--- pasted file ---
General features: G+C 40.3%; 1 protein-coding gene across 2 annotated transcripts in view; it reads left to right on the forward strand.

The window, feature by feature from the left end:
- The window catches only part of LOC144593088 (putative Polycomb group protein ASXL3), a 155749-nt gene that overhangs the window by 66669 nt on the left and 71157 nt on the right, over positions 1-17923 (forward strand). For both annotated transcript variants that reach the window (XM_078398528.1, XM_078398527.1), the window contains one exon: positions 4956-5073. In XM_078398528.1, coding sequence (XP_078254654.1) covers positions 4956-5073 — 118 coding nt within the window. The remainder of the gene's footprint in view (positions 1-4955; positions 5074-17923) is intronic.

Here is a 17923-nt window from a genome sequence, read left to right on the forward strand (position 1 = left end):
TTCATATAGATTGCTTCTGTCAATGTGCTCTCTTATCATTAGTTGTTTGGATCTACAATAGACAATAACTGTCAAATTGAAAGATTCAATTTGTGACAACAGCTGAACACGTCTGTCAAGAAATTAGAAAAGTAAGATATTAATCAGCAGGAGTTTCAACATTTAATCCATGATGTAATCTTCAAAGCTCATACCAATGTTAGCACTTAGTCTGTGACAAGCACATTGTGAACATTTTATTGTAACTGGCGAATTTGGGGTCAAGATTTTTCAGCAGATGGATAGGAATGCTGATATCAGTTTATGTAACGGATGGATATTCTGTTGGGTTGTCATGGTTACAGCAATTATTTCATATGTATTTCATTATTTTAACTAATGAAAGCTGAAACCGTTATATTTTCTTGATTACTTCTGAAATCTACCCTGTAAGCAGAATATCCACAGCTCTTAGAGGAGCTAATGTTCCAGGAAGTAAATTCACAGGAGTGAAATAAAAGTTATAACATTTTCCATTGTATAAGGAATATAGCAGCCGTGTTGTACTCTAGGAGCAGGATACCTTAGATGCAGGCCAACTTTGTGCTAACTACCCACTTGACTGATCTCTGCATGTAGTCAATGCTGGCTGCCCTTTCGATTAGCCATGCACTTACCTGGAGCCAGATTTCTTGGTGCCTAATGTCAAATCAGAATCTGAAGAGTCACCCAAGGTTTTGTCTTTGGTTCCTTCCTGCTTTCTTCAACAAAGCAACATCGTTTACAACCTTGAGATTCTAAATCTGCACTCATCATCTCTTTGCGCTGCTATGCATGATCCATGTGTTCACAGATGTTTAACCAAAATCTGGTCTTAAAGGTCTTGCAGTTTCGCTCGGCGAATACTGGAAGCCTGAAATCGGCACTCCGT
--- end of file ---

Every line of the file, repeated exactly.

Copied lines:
General features: G+C 40.3%; 1 protein-coding gene across 2 annotated transcripts in view; it reads left to right on the forward strand.

The window, feature by feature from the left end:
- The window catches only part of LOC144593088 (putative Polycomb group protein ASXL3), a 155749-nt gene that overhangs the window by 66669 nt on the left and 71157 nt on the right, over positions 1-17923 (forward strand). For both annotated transcript variants that reach the window (XM_078398528.1, XM_078398527.1), the window contains one exon: positions 4956-5073. In XM_078398528.1, coding sequence (XP_078254654.1) covers positions 4956-5073 — 118 coding nt within the window. The remainder of the gene's footprint in view (positions 1-4955; positions 5074-17923) is intronic.

Here is a 17923-nt window from a genome sequence, read left to right on the forward strand (position 1 = left end):
TTCATATAGATTGCTTCTGTCAATGTGCTCTCTTATCATTAGTTGTTTGGATCTACAATAGACAATAACTGTCAAATTGAAAGATTCAATTTGTGACAACAGCTGAACACGTCTGTCAAGAAATTAGAAAAGTAAGATATTAATCAGCAGGAGTTTCAACATTTAATCCATGATGTAATCTTCAAAGCTCATACCAATGTTAGCACTTAGTCTGTGACAAGCACATTGTGAACATTTTATTGTAACTGGCGAATTTGGGGTCAAGATTTTTCAGCAGATGGATAGGAATGCTGATATCAGTTTATGTAACGGATGGATATTCTGTTGGGTTGTCATGGTTACAGCAATTATTTCATATGTATTTCATTATTTTAACTAATGAAAGCTGAAACCGTTATATTTTCTTGATTACTTCTGAAATCTACCCTGTAAGCAGAATATCCACAGCTCTTAGAGGAGCTAATGTTCCAGGAAGTAAATTCACAGGAGTGAAATAAAAGTTATAACATTTTCCATTGTATAAGGAATATAGCAGCCGTGTTGTACTCTAGGAGCAGGATACCTTAGATGCAGGCCAACTTTGTGCTAACTACCCACTTGACTGATCTCTGCATGTAGTCAATGCTGGCTGCCCTTTCGATTAGCCATGCACTTACCTGGAGCCAGATTTCTTGGTGCCTAATGTCAAATCAGAATCTGAAGAGTCACCCAAGGTTTTGTCTTTGGTTCCTTCCTGCTTTCTTCAACAAAGCAACATCGTTTACAACCTTGAGATTCTAAATCTGCACTCATCATCTCTTTGCGCTGCTATGCATGATCCATGTGTTCACAGATGTTTAACCAAAATCTGGTCTTAAAGGTCTTGCAGTTTCGCTCGGCGAATACTGGAAGCCTGAAATCGGCACTCCGT